In fifteen minutes, I was sitting in a chair. In another fifteen minutes, I was walking out of the hospital and heading home. Amazing! Absolutely Amazing! Dr. Bowie did the entire tedious operation looking through a microscope. I only had to take two Tylenol on Friday and two again on Saturday for pain. That was it.
Now, here is where the grace of God comes in. The doctor explained that once she got into the back of the eye, she discovered that the bleed was not from diabetic retinopathy but from a retinal tear. She had done an ultrasound on previous appointments trying to determine if the retina was torn or detached, but there was too much blood to look through to make an accurate diagnosis.
She said, “By God’s grace, somehow the retina tear stopped and the retina did not detach. If the retina had detached and too much time elapsed, you would have permanent blindness in your left eye.”
To repair the tear, the doctor inserted a gas bubble and used laser treatment. She said the gas bubble would dissipate and vision would clear and return to normal in a week to ten days.
I asked her if diabetes was responsible for the retina tear. She answered that it occurs mostly in people over age 50, and that the diabetes had little or nothing to do with it. I was relieved that diabetes was not the cause of the problem and jolted again into the reality that I am on the down hill side.
What a precious gift our eyesight is, and how I took it for granted. This Thanksgiving for the first time in many, many months, I will be able to sit down at the feast and see everyone and everything clearly. I thank the Lord, my wonderful Christian doctor, my church, my family, friends and my wife for prayers and encouragement,.
And you know, the good Lord has given us two sets of eyes. With one set, we see the beautiful sunrise, the rainbow, the brilliance of Fall, our children and grandchildren. We can read, write, watch television, and drive an automobile.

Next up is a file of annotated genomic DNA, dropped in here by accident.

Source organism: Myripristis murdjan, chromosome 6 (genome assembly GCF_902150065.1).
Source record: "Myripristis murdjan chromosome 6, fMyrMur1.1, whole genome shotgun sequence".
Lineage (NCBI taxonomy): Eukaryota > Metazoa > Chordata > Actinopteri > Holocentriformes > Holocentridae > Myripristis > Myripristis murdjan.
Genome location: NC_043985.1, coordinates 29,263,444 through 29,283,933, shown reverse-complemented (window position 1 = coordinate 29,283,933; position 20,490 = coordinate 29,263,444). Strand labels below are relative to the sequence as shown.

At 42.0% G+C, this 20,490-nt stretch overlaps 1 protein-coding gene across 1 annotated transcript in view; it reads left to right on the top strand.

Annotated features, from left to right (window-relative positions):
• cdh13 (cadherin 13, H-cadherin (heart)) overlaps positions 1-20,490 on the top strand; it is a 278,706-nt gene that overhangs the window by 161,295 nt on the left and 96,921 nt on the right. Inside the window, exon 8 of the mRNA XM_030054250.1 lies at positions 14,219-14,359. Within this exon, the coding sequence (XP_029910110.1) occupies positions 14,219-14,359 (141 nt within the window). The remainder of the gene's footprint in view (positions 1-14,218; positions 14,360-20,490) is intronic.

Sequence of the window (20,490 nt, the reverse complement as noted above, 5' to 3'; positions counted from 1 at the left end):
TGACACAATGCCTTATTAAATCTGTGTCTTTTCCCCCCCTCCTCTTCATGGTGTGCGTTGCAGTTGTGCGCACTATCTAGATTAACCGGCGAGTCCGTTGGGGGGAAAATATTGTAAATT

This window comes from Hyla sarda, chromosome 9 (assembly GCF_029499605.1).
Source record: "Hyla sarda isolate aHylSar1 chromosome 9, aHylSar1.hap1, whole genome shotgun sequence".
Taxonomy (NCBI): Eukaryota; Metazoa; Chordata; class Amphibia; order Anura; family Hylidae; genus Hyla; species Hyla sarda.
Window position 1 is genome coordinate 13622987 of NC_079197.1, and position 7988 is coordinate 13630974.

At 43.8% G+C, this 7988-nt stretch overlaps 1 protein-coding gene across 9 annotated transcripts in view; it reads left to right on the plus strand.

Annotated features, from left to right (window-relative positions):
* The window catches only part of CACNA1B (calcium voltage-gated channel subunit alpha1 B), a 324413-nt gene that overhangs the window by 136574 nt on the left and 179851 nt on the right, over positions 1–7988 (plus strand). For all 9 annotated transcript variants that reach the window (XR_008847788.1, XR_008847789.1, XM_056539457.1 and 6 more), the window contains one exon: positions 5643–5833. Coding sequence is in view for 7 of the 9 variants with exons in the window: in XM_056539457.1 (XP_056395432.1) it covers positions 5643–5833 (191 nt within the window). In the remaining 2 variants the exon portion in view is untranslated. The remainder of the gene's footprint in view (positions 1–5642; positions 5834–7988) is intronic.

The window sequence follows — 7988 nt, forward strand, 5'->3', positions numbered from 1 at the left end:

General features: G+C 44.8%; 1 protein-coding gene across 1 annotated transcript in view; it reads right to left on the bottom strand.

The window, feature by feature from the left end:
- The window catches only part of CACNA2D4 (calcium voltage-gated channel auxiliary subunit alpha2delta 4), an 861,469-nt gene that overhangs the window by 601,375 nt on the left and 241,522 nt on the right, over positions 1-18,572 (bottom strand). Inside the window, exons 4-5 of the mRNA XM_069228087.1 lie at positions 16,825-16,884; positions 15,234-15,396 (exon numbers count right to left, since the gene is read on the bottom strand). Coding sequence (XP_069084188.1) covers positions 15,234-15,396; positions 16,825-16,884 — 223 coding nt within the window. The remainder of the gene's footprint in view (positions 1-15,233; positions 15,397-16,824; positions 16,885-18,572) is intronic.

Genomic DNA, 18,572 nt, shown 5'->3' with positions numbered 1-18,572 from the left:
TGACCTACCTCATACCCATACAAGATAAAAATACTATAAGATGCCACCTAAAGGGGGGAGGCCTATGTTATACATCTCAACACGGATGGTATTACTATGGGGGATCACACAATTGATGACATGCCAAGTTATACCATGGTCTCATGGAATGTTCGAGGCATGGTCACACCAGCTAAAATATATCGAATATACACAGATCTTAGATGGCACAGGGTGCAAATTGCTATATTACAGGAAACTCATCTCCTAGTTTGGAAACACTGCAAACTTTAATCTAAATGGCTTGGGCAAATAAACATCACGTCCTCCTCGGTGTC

With the other set of eyes, we can see beyond the rainbow into the unseen world. These are the eyes of faith, and it is really not hard to see with these eyes.
Dr. Bowie told me the risks and the rewards of eye surgery. She described in detail everything about the procedure and what I could expect after the operation. For a long time, I simply couldn’t make myself undergo the operation. That delay could have easily cost me my sight. But, I believed her, trusted her, and submitted to her. I was blind, but now I see! It is the reward of faith and obedience in following her instructions after the surgery with the help of my attentive wife. I had to have three sets of eye drops four times a day , sleep in a chair with my head up, not lift anything heavy, cancel a trip to Athens with my brother to see the Georgia vs Tennessee game, and cancel our long planned Fall weekend trip to the North Carolina mountains. These were all such small things to give up compared to the glory of restored eyesight.